Air carriers consider ways to avoid carbon tax

The EU's initiative to charge international airlines for carbon emissions became an unpleasant surprise for air carriers, fearing it would increase costs. Now they have come to Moscow to discuss ways of opposing the EU move.

­Last year the European Emissions Trading Scheme (ETS) required all airlines flying over the EU territory to pay for the carbon dioxide created during the flight. The scheme will be implemented gradually: by April 1, 2013 carriers will have to pay only 15% in EU Carbon tax. By 2020 the emission quotas will rise to 18%.

The members of International Air Transport Association, which unites major passenger and cargo airlines from 43 countries, believe the new regulation will affect passengers in the first instance, as air carriers will have to raise tickets prices to cover additional spending.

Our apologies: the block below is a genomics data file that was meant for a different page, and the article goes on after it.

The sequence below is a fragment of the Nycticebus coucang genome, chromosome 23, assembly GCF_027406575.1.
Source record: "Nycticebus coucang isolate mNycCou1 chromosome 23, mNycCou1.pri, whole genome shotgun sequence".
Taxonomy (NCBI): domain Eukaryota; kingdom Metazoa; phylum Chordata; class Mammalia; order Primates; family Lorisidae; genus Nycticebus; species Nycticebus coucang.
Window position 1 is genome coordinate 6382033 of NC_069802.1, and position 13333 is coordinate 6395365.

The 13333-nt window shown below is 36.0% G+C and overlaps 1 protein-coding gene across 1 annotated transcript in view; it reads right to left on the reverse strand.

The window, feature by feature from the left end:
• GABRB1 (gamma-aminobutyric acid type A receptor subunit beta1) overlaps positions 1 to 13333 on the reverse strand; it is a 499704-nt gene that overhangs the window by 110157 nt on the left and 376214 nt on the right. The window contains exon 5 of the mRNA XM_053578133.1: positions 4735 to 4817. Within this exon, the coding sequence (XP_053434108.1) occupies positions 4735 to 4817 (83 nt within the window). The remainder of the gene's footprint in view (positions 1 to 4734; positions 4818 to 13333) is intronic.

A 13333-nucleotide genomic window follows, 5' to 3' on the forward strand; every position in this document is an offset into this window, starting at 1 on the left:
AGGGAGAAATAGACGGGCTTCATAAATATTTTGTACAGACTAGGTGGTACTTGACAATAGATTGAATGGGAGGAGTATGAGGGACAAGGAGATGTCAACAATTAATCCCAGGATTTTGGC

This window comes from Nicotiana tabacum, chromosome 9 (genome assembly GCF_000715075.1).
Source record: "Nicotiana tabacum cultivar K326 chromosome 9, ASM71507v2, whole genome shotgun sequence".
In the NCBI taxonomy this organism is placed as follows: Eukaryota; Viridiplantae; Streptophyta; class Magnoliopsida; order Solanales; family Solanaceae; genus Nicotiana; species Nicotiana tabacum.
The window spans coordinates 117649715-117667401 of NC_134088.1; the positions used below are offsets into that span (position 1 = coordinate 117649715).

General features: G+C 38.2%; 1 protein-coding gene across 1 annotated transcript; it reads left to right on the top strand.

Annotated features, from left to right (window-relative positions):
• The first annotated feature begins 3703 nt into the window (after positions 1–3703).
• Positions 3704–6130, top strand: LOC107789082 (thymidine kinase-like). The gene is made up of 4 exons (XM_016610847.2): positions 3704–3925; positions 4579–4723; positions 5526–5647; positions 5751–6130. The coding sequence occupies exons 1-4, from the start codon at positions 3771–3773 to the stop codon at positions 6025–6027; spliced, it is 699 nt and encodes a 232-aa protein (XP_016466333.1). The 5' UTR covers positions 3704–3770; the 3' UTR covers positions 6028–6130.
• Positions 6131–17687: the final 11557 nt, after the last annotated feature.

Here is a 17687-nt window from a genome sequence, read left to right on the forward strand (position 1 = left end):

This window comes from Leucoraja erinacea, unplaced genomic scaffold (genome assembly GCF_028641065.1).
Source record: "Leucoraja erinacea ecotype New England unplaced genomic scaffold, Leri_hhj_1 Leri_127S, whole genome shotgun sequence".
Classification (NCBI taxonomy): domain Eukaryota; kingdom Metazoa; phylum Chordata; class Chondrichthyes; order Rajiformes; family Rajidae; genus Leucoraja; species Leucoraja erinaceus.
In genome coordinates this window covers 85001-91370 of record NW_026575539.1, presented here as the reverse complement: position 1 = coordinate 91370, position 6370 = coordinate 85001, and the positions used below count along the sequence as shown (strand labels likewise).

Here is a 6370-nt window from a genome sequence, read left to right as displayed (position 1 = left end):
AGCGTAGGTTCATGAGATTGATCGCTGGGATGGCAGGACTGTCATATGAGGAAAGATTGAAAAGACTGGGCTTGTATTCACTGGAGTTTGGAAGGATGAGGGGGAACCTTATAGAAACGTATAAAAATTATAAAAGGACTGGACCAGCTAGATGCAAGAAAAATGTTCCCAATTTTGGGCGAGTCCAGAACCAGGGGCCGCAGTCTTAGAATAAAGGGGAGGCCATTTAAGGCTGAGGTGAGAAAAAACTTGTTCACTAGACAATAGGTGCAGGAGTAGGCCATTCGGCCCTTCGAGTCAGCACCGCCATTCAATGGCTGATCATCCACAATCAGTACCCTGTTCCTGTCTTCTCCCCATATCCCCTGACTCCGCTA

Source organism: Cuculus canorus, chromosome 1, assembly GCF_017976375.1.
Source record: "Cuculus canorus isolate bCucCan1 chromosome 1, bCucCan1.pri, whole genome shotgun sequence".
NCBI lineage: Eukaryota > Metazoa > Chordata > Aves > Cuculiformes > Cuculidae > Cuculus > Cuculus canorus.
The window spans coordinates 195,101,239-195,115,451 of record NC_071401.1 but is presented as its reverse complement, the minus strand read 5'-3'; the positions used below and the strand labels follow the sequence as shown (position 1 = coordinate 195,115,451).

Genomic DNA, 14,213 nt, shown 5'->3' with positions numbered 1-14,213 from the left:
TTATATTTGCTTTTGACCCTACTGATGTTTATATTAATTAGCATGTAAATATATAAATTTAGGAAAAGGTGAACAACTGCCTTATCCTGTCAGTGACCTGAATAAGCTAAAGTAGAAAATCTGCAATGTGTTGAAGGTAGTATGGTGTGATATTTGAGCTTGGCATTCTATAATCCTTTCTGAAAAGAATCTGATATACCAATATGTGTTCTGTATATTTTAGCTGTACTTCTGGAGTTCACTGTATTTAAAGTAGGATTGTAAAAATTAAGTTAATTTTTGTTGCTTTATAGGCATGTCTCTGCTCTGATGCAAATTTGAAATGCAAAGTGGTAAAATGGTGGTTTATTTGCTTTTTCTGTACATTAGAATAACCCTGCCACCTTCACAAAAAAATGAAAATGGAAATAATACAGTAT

“The airline industry already pays enormous taxes that are supposed to cover the environment. That’s the airline perspective, but there’s also another perspective,” says Perry Flint from IETA.  “Outside of the airline industry, a number of states see this as an infringement of their sovereignty because the ETS charges cover the entire flight, not just the portion of the flight that takes place over EU airspace.”

Russia, China, the US and some other countries believe it is unfair to impose the carbon tax on a regional basis. They stress the system should be revised, while China has already banned its air carriers from joining the ETS.

Meanwhile the ETS plans to fine airlines which do not comply with the new tax at a rate of 100 euro per tonne, and even prohibit them from flying to the EU.